Inflation has reached a 13-year high in European countries, challenging the European Central Bank’s (ECB) view that price pressures are largely benign and will soon fade.
According to the European Union’s Statistics Agency Eurostat’s October 1 data (PDF), consumer price inflation in the eurozone accelerated to 3.4 percent year-on-year in September, from 3 percent a month earlier and 2.2 percent the previous month. This is the highest reading since September 2008 and slightly ahead of the analyst’s forecast of 3.3 percent.
Energy costs were behind inflationary pressures, with energy prices up 17.4 percent year-on-year and 1.3 percent in September.
Among the reasons behind rising fuel costs in Europe are the epidemic recession, OPEC production caps, and a return to demand from global transport barriers. Laclaster output from windmills and solar farms in Europe, low natural gas reserves, and maintenance work have also contributed to nuclear generators and other offline plans.
Fuel consumption took the next highest category – processed food – to inflation, which rose 2.6 percent in the 12 months to September, although it remained stable throughout the month.
Supply chain problems As seen in the data, production and shipping constraints contributed to the rise in prices of sustainable products, which rose 2.1 percent year-on-year and 2.3 percent in September.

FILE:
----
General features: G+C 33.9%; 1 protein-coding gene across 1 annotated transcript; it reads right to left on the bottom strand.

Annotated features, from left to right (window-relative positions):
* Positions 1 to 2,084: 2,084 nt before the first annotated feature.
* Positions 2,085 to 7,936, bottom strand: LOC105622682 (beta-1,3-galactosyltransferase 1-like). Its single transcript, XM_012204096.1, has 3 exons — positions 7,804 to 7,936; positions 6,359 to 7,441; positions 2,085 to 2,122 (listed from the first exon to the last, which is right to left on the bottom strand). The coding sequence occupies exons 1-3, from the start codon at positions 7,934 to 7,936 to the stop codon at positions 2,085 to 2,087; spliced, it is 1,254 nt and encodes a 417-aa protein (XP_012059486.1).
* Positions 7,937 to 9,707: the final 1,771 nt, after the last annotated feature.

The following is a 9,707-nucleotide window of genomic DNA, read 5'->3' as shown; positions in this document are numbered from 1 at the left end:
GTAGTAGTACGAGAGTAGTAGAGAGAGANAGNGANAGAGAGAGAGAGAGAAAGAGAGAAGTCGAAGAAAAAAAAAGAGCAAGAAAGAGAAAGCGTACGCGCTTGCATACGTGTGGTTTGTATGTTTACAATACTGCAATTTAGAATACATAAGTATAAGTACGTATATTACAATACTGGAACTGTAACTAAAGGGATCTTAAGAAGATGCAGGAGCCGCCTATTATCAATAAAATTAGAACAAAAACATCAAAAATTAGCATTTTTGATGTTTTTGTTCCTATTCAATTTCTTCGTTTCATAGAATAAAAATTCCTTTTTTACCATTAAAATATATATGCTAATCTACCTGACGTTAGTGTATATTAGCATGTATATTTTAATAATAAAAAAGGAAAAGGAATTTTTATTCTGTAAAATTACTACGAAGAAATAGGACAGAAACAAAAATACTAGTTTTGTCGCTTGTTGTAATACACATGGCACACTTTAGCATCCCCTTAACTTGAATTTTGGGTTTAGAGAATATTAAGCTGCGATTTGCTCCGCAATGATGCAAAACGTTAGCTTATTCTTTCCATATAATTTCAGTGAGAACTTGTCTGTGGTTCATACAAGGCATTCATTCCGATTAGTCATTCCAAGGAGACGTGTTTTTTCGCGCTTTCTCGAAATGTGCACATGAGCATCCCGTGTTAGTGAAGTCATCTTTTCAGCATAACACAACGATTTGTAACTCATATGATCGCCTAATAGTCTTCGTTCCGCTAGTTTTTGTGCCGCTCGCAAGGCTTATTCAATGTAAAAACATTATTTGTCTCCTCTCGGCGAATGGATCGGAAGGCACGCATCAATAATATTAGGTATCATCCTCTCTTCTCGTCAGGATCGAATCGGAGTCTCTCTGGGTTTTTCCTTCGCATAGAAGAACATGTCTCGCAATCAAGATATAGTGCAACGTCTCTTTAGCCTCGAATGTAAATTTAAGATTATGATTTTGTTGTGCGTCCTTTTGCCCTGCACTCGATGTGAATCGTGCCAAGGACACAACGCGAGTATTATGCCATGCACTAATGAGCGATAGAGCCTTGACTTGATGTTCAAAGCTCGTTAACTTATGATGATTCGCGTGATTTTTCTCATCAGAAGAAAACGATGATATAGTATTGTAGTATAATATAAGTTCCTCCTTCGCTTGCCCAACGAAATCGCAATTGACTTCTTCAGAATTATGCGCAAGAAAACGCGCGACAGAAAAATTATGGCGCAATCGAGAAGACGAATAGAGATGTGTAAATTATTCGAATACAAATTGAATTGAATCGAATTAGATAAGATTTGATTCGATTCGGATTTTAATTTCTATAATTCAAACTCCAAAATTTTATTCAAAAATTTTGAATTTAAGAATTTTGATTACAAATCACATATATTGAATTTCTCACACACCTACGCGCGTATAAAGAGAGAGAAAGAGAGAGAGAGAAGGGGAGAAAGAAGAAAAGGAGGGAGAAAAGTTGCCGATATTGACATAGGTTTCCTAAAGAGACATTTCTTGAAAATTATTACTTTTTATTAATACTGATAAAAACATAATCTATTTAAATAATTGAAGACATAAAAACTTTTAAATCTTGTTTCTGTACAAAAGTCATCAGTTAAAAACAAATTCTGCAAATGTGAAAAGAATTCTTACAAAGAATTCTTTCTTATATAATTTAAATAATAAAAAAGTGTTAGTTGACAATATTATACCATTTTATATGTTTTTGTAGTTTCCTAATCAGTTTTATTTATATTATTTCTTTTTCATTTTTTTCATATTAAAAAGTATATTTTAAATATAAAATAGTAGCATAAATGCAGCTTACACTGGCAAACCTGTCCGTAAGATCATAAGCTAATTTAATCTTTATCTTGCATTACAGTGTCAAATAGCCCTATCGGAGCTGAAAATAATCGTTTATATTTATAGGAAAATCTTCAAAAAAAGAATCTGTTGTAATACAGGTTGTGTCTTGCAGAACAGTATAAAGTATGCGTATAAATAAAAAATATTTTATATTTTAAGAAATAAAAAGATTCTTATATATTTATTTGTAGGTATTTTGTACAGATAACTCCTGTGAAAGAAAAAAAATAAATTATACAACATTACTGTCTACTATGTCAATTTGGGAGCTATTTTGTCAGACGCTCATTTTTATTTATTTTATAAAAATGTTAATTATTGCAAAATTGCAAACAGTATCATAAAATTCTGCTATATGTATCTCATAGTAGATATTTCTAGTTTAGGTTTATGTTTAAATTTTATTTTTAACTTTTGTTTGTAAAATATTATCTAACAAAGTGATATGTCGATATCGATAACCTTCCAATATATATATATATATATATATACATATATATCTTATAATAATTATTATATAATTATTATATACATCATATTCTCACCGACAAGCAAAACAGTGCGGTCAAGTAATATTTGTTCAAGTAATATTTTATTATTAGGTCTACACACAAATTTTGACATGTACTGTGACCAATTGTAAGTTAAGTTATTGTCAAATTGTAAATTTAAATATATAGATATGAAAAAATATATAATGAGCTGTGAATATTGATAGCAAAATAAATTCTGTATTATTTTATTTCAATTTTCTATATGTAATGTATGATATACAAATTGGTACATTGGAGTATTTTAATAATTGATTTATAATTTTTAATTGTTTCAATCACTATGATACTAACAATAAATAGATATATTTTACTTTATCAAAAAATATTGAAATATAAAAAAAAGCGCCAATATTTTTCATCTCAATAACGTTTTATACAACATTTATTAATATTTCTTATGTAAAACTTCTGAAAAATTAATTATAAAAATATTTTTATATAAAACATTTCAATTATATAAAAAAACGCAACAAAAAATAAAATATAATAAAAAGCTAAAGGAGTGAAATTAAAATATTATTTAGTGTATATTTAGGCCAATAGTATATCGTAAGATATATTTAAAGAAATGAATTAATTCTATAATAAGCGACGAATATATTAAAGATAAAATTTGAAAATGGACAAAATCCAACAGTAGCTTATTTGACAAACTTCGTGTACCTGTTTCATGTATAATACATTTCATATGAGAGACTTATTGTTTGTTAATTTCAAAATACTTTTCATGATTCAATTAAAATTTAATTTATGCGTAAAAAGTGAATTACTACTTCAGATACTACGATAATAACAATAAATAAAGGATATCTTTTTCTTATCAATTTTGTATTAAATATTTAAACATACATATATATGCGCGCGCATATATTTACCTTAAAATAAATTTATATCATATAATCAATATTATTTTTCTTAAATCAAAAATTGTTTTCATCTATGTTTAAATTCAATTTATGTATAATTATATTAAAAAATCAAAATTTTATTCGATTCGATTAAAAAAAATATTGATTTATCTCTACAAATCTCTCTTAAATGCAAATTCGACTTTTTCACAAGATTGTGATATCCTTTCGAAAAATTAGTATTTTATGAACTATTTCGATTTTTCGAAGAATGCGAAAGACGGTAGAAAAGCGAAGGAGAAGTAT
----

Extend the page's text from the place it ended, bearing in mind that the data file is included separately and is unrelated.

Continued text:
Policymakers at the ECB, such as their counterparts at the Federal Reserve, have argued that inflation is transient and will fade once supply chain dislocation subsides. Both expect price pressures to ease next year and come closer to their respective targets মূলত basically the same 2 percent long run average that adjusts to a medium overshoot to compensate for inflation below the target.
Nevertheless, ECB President Christine Lagarde has sounded a more cautious tone this week, pointing to an increased risk of inflation, even calling for patience and warning against a very quick stimulus withdrawal.
Some economists believe that central bank policymakers may underestimate the risk of inflation.
“In our view, some one-factor should actually be eliminated next year, but inflation may be a sticker compared to the current ‘transitory’ camp,” said Kirsten Brzezinski, Macro’s global head at ING Germany. Friday.
But while economists generally expect heated debate at the next ECB policy meeting on the optimal pace of asset purchases, discussions on raising interest rates are far from over.
“With another wave of headline inflation, the European Central Bank is heating up for December discussions on whether a pure reconsideration of asset purchases is sufficient or whether a more significant rewinding would be better,” Brajesky wrote.
This News Originally From – The Epoch Times